One wouldn’t know it at first glance, but the all-new, all-electric 2022 Chevy Bolt EUV and the ICE-powered 2021 Chevy Trailblazer share many design similarities, despite being very different technically.
To start, the front ends of the two Chevrolet crossovers differ only in detail. In each case, the fascia is based on an approximate X shape, which starts with wide, but shallow lighting on either side of the Bow Tie logo. The design is drawn in just below the logo, before expanding outward again toward the lowest part of the car.
The effect is more noticeable on the Trailblazer, because the lower light units are wider, and therefore intrude further toward the vehicle’s center line. The chrome strip marking the narrowest point of the X also emphasizes the shape more than the equivalent body-colored section on the Bolt EUV. However, the X is still apparent on the electric vehicle, even though the effect is more subtle.
Today’s fashion of making front air intakes as large as possible is extremely obvious on the Trailblazer. Copying this was quite unnecessary on the Bolt EUV, which has no radiator requiring to be cooled, but going against fashion is a risky move. The Bolt EUV gives the impression that it has a big maw, even though it’s blocked off by a sculpted/patterned grille cover.
Also note that the front edge of the Bolt EUV hood is noticeably lower than that of the Trailblazer, but the electric vehicle seems lower still because of the contrasting front skid plate.
The same effect is apparent at the rear, where the Bolt EUV seems smaller than it actually is thanks to the placement of the license plate, the much more shallow tail lights, the dark panel joining them and the lower trailing edge of the roof.
That said, the family resemblance between the two is very much noticeable. Both models have a similar treatment of the rear spoiler, rear window and the vertical panels surrounding it. Additionally, both models have the Y graphic within their tail lights, albeit executed differently. There’s also the matter of the Bolt EUV having significantly more plastic cladding at the rear that extends much higher into the bumper, in addition to the lower-mounted brake and turn signal lights.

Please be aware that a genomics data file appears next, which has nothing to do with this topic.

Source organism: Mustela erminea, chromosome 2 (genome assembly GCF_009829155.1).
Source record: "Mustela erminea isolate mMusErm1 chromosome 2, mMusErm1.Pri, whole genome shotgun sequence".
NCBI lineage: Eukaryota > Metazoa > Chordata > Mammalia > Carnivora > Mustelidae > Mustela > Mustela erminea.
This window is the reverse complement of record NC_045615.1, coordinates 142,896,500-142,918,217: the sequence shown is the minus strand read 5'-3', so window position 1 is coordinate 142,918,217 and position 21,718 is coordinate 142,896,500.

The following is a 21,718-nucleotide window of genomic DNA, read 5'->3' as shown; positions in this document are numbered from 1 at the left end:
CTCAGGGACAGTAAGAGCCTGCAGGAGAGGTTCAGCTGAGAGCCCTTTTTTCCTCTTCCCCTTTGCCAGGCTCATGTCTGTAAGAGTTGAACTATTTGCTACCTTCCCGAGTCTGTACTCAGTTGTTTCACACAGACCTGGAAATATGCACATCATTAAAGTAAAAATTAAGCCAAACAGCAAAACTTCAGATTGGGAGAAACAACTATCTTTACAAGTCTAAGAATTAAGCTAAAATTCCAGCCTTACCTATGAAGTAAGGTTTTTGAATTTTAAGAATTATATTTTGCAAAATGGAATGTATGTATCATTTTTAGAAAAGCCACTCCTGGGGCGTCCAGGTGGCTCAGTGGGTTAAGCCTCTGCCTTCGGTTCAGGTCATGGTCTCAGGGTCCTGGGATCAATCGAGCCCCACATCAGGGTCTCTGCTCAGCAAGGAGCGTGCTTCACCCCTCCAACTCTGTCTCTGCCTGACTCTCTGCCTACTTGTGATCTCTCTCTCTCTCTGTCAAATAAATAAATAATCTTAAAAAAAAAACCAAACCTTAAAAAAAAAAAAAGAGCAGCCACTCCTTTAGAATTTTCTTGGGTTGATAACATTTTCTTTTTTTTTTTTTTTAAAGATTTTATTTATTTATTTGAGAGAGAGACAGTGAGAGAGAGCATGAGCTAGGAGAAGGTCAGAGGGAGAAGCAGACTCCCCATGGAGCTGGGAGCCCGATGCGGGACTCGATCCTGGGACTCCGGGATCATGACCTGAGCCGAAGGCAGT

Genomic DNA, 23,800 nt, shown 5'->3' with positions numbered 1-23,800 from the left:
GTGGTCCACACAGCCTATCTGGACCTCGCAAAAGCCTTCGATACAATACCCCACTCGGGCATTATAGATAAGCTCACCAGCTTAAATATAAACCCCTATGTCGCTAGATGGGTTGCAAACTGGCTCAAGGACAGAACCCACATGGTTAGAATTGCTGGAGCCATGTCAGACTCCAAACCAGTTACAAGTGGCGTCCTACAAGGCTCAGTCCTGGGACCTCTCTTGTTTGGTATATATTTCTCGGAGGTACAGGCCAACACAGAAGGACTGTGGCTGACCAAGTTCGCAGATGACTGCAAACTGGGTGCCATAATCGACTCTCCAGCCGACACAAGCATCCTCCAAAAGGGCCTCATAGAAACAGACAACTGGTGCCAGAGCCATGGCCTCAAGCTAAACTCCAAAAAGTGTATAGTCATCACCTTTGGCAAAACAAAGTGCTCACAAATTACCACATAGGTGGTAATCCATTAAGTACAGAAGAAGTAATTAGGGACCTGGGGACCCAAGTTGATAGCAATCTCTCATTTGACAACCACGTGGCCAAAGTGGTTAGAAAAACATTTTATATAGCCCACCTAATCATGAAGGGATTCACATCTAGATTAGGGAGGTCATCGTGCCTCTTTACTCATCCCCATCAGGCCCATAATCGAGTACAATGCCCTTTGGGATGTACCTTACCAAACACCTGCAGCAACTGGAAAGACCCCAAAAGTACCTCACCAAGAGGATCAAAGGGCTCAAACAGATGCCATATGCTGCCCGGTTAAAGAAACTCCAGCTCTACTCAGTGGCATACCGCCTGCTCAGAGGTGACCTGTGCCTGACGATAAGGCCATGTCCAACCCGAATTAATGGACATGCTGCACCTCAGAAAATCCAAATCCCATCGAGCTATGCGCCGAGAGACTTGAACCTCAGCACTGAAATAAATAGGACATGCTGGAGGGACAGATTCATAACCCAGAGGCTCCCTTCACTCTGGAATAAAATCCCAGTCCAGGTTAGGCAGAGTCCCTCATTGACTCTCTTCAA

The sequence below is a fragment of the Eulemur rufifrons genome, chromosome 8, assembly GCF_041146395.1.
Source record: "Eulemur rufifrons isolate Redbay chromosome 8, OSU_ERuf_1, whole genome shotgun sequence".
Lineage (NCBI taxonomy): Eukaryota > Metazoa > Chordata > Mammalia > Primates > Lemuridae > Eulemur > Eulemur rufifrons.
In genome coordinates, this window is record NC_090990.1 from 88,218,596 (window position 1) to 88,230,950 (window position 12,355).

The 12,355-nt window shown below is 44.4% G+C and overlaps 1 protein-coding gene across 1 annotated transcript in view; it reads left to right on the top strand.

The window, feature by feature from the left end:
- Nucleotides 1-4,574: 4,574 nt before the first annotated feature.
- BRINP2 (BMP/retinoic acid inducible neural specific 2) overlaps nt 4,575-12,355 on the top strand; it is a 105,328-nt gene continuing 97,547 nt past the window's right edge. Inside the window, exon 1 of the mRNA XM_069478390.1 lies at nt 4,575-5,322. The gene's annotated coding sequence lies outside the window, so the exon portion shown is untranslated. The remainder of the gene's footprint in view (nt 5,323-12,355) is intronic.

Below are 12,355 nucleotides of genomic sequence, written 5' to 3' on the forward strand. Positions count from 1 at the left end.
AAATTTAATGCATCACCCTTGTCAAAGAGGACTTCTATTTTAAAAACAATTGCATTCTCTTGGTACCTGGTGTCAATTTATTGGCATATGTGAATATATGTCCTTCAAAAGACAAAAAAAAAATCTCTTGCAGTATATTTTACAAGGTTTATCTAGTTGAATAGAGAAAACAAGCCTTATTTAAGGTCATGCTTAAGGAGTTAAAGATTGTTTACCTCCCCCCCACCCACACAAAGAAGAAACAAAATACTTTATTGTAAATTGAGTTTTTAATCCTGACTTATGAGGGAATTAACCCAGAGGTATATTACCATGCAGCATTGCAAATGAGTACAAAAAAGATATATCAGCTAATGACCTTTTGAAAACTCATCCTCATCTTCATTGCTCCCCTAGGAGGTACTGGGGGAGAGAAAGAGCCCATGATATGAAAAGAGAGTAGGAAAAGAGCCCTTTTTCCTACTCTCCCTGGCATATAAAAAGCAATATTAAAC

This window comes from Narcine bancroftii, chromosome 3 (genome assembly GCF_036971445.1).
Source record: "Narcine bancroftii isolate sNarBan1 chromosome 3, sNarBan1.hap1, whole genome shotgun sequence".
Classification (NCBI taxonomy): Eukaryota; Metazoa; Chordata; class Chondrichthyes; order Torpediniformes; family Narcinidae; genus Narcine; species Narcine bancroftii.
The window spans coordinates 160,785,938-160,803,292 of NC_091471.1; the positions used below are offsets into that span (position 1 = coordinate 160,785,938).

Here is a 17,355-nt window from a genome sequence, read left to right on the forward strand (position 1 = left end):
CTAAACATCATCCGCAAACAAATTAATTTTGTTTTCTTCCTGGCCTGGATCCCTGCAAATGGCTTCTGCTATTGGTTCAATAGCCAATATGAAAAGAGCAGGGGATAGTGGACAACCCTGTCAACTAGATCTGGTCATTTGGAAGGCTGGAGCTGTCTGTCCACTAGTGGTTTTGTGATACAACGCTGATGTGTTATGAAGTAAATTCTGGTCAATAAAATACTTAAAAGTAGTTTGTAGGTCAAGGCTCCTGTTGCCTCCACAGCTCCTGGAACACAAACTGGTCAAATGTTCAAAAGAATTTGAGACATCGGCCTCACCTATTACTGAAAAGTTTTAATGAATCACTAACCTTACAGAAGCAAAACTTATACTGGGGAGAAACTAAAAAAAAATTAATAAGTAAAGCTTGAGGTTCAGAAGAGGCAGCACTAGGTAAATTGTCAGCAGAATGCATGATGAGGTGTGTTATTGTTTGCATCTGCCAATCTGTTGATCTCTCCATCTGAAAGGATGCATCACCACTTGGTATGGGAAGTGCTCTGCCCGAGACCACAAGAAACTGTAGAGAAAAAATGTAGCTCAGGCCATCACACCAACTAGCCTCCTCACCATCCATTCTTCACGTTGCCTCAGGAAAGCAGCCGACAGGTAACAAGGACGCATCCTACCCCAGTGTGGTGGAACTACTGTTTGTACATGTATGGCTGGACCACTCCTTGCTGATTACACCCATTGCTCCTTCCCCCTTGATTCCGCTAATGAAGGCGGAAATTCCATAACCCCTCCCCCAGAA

One notable design trait between the two models is the exhaust: the Trailblazer has an integrated, through-fascia dual exhaust treatment, while Bolt EUV has no exhaust outlets for obvious reasons. Incidentally, the dual exhaust treatment on the Trailblazer is unique to the RS and Activ models, and is in place purely for aesthetic reasons, rather than for mechanical ones. One exhaust outlet would have been enough for its three-cylinder engine.
Although they are both subcompact crossovers with obvious similarities in terms of design, the two Chevrolet vehicles are very different in other ways. The Bolt EUV is part of GM’s electric revolution. It’s essentially a long-wheelbase version of the 2021 Chevy Bolt EV with extra rear legroom, and will go on sale this summer at about the same time as the refreshed 2022 Bolt EV. Both the Bolt EUV and Bolt EV are based on the BEV2 platform and have the same battery and electric motor, the latter making 200 horsepower and 266 pound-feet of torque.
In contrast, the Trailblazer rides on the GM VSS-F vehicle set. The subcompact CUV offers a choice of two turbocharged three-cylinder gasoline engines. One is the 1.2L I3 LIH, which produces 137 horsepower and 162 pound-feet of torque, and is mated to a continuously variable transmission (CVT). The other is the 1.3L I3 L3T engine, which makes 155 horsepower and 174 pound-feet of torque, and is paired with either the CVT or GM’s nine-speed automatic transmission.
The design similarities between the Bolt EUV and Trailblazer show that Chevy’s design DNA runs much deeper than any single model. Instead, it permeates the brand’s entire product portfolio, making the vehicles instantly recognizable as modern Chevys.